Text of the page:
Just days after two lavish Austin hotels, Commodore Perry Estate and Hotel Magdalena, made Travel + Leisure's best new hotels list, the newcomers were also named to the prestigious Conde Nast Traveler's Hot List for 2021.
Both hotels, which exhibit the old-meets-new aesthetic of Austin's luxury market, came into being during the pandemic. The two made the list of just 69 hotels around the world and were part of only 29 hotels from the U.S. and Canada.
Here's a look at both properties, from Commodore Perry Estate's carefully manicured European-style gardens to the swimming-hole inspired pool at Hotel Magdalena:
Hotel Commodore Perry Estate: a European oasis with Texas twang
The grounds of Commodore Perry Estate may seem steeped in old-money royalty, but the estate is actually located minutes from Austin's fast-paced downtown in Hyde Park.
"It's easy to forget the surging tech-opolis of downtown is just 10 minutes away," wrote Mandy Ellis of Conde Naste.
The estate of many names was originally the vacation home for Commodore Edgar Perry and his wife "Nanny" but has also been a Catholic school and Roaring 20s event space.
Now, the vestiges of Catholic education are long gone and have given way to intricate designs by big-name designer Ken Faulk under the ownership of Auberge Resorts. Rolling, carefully manicured grounds can be sites for chef-curated romantic picnics, and an interior is illuminated by hand-painted frescoes by Deborah Phillips and dark, Texan-style wooden furniture.
The 10-acre property is complete with a mansion and an attached Inn and is host to weddings, events and get-togethers such as a southern-style Sunday Supper. Lodging, including mansion suites and inn rooms & suites, start at $355 per night.
Hotel Magdalena: a tribute to Austin music and lake culture
The latest from Austin-based Bunkhouse properties, Hotel Magdalena feels homegrown and is just minutes from the group's iconic Hotel San Jose. The hotel focuses on an elevated Austin feel- from the Barton Springs-inspired pool space to the lake culture-esque design.
Rooms include floor-to-ceiling windows, concrete floors and bathrooms splashed with bright, eye-catching tile. The estate pays homage to its location deep in the music-steep area of South Congress and was designed largely by women.
The property is embedded with native, sustainable plants including live oaks, bald cypresses and Mexican sycamores, and timbers holding up the property's tiered ceilings are made of sustainable wood. Those looking for entertainment can find plenty at the hotel's bold green bar or take a dip into the Austin food and music scene, with iconic eats like Perla's and Homeslice Pizza nearby and karaoke bar Ego's just down the street.
Each of the four buildings are connected by open-air breezeways and were decorated in part with works by music photographer Scott Newton. Guests can enjoy screened-in patios as part of the suites, double queens and studio rooms that start at $275 a night.
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The original Z’Tejas location on West 6th Street is closing its doors after more than 30 years on the lot to make way for new development.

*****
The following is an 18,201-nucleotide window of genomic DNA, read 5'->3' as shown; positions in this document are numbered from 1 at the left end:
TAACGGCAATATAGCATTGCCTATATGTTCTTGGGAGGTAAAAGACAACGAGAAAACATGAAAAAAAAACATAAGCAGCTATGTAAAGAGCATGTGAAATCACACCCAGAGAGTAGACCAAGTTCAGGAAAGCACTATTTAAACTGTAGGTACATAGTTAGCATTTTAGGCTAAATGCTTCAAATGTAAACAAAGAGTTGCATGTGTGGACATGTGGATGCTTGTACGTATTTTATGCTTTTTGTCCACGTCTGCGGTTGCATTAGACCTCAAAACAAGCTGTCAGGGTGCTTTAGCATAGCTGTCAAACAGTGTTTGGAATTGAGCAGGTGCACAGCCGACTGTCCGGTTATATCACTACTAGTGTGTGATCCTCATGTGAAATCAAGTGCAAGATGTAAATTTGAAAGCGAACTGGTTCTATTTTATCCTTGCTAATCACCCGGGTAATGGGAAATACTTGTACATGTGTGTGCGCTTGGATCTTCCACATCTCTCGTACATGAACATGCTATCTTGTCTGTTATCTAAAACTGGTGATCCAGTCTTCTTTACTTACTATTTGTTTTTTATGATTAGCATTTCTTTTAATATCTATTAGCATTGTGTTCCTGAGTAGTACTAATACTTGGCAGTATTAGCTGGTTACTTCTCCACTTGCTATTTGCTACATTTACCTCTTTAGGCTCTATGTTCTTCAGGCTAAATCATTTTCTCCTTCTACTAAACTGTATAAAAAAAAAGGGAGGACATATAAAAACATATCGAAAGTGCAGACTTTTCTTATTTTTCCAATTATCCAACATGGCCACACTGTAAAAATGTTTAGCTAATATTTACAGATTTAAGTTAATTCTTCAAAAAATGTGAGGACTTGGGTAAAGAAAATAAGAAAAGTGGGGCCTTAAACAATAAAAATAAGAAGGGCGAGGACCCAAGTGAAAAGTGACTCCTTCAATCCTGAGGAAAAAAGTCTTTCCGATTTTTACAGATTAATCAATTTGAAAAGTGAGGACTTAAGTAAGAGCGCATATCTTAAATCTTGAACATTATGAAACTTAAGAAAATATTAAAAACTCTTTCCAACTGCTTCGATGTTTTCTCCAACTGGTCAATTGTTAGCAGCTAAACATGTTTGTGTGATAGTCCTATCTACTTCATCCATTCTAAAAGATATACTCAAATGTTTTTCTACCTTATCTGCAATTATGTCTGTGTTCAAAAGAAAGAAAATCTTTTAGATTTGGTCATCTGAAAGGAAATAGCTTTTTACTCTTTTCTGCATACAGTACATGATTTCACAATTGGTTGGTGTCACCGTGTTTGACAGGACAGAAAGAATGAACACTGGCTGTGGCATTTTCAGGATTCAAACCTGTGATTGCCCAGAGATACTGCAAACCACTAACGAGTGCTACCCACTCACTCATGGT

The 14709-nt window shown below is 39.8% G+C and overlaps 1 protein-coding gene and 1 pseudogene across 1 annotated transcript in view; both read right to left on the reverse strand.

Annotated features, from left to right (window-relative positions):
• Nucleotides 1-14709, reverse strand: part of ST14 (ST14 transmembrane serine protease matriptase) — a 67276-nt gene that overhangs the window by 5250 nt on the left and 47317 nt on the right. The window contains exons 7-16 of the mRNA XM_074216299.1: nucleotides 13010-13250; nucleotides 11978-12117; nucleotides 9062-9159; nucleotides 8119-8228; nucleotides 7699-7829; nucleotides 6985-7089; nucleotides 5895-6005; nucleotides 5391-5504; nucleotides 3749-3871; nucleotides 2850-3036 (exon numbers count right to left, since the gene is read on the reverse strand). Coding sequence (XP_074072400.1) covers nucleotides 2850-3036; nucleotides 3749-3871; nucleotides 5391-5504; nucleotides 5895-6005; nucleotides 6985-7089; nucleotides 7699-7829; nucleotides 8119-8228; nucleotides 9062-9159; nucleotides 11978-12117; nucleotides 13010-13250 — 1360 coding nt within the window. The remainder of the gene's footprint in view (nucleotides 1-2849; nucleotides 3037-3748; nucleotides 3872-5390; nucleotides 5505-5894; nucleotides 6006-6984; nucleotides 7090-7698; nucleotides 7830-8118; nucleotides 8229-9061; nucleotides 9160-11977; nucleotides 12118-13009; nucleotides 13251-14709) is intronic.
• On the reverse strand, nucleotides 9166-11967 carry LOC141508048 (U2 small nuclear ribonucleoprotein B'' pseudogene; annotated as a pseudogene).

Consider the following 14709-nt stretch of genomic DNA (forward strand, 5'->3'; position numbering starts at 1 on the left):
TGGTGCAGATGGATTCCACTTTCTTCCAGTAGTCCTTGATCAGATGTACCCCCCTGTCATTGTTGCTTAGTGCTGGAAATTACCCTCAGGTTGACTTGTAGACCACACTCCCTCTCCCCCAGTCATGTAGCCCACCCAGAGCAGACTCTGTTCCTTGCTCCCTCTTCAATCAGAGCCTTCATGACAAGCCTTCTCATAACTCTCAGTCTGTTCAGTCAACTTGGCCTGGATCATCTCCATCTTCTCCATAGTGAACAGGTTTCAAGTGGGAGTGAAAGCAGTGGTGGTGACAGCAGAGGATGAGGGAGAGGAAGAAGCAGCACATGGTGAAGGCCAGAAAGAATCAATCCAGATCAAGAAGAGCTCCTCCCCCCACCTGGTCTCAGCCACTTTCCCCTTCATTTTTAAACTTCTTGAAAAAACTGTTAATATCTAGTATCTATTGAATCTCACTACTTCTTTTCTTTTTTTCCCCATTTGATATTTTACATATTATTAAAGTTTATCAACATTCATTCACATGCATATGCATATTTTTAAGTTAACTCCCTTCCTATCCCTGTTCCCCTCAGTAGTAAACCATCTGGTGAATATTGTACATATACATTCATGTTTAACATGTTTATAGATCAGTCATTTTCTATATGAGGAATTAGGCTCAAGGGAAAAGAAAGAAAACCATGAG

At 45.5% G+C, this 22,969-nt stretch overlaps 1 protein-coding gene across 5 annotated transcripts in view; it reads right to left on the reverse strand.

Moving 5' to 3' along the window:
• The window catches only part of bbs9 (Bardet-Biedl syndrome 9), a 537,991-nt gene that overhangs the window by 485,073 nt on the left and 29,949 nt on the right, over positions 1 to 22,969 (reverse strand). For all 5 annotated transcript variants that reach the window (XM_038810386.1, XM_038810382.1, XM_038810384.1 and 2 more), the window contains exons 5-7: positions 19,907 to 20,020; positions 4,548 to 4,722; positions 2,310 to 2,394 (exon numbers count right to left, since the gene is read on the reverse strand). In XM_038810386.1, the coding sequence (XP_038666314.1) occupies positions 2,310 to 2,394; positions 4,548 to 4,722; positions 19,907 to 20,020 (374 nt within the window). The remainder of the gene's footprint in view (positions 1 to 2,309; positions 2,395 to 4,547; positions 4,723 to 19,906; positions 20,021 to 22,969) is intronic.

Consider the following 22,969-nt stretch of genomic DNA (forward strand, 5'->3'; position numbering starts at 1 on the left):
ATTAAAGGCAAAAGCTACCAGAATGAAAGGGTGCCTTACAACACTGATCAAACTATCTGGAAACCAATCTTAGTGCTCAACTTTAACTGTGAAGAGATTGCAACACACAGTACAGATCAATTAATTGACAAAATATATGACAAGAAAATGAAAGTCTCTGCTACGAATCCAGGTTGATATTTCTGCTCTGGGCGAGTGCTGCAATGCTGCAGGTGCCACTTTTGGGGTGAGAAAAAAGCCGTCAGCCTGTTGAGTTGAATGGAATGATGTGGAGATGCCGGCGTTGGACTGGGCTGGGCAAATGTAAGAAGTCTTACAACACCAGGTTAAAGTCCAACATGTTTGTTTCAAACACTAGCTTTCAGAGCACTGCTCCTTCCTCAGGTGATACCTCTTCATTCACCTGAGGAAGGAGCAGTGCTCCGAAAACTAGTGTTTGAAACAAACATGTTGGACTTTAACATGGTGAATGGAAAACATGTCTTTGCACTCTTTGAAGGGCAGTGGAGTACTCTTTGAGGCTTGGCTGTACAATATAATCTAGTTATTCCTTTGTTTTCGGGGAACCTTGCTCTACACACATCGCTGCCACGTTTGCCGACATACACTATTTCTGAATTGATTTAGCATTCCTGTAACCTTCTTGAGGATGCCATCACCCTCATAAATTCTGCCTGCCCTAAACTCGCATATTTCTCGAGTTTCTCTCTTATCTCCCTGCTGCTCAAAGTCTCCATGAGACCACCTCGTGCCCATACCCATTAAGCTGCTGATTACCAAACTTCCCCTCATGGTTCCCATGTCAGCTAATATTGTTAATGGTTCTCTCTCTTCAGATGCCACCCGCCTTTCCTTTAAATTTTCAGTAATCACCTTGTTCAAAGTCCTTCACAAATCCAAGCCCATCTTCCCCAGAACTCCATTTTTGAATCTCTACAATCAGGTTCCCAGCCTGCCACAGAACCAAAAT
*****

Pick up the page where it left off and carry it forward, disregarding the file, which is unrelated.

Z'Tejas owner Randy Cohen told Austonia the restaurant will be open at least through the end of 2022, possibly through March 2023.
Cohen said the owners—Larry McGuire of McGuire Moorman Lambert Hospitality—of the land have something new planned, though he’s not exactly sure what. Additionally, Cohen said maintenance costs for the old building were becoming prohibitively expensive.
“I think the people who own the dirt will tear it all down and build condos or some other development,” Cohen said. “I mean, it's a 60-year-old building, Z'Tejas has been here for 33 years and before that, it was something else. So it's just progress, that's all."
The restaurant isn’t going away though—Cohen said Z’Tejas is already looking for a new spot in the downtown area to move into. Z’Tejas also has a location in Avery Ranch, another in the works for Kyle and two in Arizona.
“We have all our ducks in a row right now and the management team is all rowing in the right direction,” Cohen said. “We're just excited, we're excited to build this iconic brand back.”
Once he finds a new place, Cohen plans to bring along its mural, “The Last Zupper,” which features Willie Nelson, Matthew McConaughey and Barbara Jordan. Cohen also plans for the adjoining ghost kitchen, Woo Woo Burgers, to follow to the new downtown location.
“We're still booking events through the end of December,” Cohen said. “Come ‘Z' me at Z’Tejas, we'd love to see you before we’re gone.”
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Two towers could be coming just south of the Austin American-Statesman’s former headquarters in the South Central Waterfront district.
According to city filings, the proposed planned unit development agreement is set for 200 East Riverside Drive, an area Project Connect’s Blue Line is slated to pass by someday.
Carrying this out involves removing the existing building, which is a state office complex and surface parking.
The new towers in place would reach just over 400 feet at their maximum and include office space and space for retail on the ground level. The mix of office and retail is a trend that’s been cropping up in downtown sites like the Perennial and the Meta tower.
The proposal on a plot of about four acres aims to incorporate green infrastructure and create a lively environment for pedestrians. It’d also be adjacent to the 118-acres of the South Central Waterfront Initiative, which is aimed at enhancing connections to and along the waterfront over the next couple of decades.
The filing lists architects STG Design, a group involved with work on the sailboat-like Google tower.
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